In the 2017 GTCI, high-ranking countries share key traits, including educational systems that meet the needs of the economy, employment policies that favor flexibility, mobility and entrepreneurship, and high connectedness of stakeholders in business and government.
Global Talent Competitiveness Index 2017 Rankings: Top Ten
- United Kingdom
- United States
"The fast advance of automation and artificial intelligence is the source of the most disruptive changes of our time in the way we live and work," said Alain Dehaze, chief executive officer of The Adecco Group. "The transition will be rocky, so governments and business must act. Education system reforms are urgently needed to provide the right technical and people skills, and the ability to adapt to change. As a multi-career reality becomes the norm, workers must boost employability by committing to life-long learning. At the same time, employment policies must combine employers' need for flexibility with social protection. Only by working together will we respond to the challenges, unleash the power of work and boost prosperity."
In the fourth position, the United States leads the way in growing its own talent, particularly through formal education, its leading network of universities and access to growth opportunities. The country is also competitive in terms of having a large pool of global knowledge skills, which deal with knowledge workers in professional, managerial, or leadership roles that require creativity and problem solving. Their economic impact is evaluated by indicators of innovation, entrepreneurship and the development of high-value industries.
By contrast, the report identified vocational and technical skills as the United States' biggest challenge when compared with other high-income nations. The GTCI also pointed out the need for more stakeholder connectedness in order to best position the country for talent readiness in technology.
"Technological advancement is rapidly changing the way we work, and developing a strong workforce with the right skills is more urgent than ever," said Bob Crouch, chief executive officer of The Adecco Group's North American region. "We must look forward and determine ways to ensure that the United States is equipped with a diverse, specialized talent pool that can meet the demands of work today and in the future."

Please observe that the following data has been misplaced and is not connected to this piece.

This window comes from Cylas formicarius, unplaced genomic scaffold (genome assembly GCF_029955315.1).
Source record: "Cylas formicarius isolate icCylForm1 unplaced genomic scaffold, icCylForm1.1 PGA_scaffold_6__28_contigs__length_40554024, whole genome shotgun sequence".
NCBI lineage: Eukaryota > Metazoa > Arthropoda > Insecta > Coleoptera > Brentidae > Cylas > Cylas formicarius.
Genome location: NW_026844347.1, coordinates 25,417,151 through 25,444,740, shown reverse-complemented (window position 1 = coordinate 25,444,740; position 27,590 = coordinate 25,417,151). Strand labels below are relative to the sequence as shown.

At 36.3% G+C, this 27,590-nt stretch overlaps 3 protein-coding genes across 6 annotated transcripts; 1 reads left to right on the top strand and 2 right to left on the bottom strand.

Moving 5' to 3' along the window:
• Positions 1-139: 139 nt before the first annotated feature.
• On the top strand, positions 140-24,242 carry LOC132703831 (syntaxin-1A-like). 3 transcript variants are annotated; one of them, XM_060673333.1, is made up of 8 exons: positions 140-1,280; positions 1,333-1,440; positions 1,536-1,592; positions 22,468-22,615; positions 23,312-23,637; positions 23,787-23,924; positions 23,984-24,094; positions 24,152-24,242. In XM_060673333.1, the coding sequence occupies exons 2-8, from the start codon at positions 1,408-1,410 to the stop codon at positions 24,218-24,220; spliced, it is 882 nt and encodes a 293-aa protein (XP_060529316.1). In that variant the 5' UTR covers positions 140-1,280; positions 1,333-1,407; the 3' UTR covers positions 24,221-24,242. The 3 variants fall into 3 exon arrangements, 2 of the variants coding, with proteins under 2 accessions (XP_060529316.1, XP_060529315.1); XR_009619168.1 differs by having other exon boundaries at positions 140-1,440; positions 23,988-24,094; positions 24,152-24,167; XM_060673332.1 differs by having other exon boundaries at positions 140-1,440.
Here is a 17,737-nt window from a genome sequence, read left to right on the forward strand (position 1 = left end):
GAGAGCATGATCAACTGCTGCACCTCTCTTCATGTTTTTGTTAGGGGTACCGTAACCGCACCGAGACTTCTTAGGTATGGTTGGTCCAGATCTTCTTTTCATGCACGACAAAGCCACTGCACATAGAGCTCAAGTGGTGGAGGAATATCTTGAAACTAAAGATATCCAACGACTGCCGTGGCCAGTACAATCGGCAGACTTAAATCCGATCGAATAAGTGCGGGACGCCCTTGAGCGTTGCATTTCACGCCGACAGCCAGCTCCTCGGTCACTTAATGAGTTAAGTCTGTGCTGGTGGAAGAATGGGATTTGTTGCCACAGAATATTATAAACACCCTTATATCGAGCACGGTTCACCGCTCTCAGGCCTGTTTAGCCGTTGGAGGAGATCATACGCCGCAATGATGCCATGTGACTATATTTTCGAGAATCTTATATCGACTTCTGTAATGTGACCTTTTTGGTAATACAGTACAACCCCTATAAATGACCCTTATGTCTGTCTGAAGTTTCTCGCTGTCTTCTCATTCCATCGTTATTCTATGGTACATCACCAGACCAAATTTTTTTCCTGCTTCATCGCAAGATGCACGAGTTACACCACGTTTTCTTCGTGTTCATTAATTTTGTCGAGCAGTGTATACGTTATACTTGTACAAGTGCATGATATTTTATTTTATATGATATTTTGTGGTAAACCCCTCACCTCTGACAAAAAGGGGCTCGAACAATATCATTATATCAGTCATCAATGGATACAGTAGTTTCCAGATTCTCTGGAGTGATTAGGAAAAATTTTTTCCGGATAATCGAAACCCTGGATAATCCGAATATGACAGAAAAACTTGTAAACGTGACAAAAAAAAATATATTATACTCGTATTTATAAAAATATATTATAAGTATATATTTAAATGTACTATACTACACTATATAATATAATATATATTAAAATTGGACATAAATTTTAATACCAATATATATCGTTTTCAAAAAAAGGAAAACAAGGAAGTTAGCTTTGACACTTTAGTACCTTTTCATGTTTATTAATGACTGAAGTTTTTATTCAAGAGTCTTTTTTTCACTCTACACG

In addition to country rankings, the 2017 GTCI launched a special section focused on cities: The Global Cities Talent Competitiveness Index (GCTCI). This first edition features 46 cities and explores the factors that contribute to turning cities into talent magnets. Copenhagen placed first, followed by Zurich and Helsinki. The United States saw three major cities ranked in the top 15, with San Francisco, Los Angeles and New York ranking 4th, 8th and 14th respectively.
For more information on the Global Talent Competitiveness Index and to download the full report, please visit: www.gtci2017.com.
About The Adecco Group
The Adecco Group, based in Zurich, Switzerland, is the world's leading provider of workforce solutions. With more than 33,000 FTE employees and around 5,100 branches in 60 countries and territories around the world, The Adecco Group offers a wide variety of services, connecting approximately 700,000 associates with our clients every day. The services offered fall into the broad categories of temporary staffing, permanent placement, career transition and talent development, as well as outsourcing and consulting. The Adecco Group is a Fortune Global 500 company. Adecco Group AG is registered in Switzerland (ISIN: CH0012138605) and listed on the SIX Swiss Exchange (ADEN).
To view the original version on PR Newswire, visit:http://www.prnewswire.com/news-releases/united-states-ranks-4th-in-2017-global-talent-competitiveness-index-300391796.html
SOURCE Adecco Group North America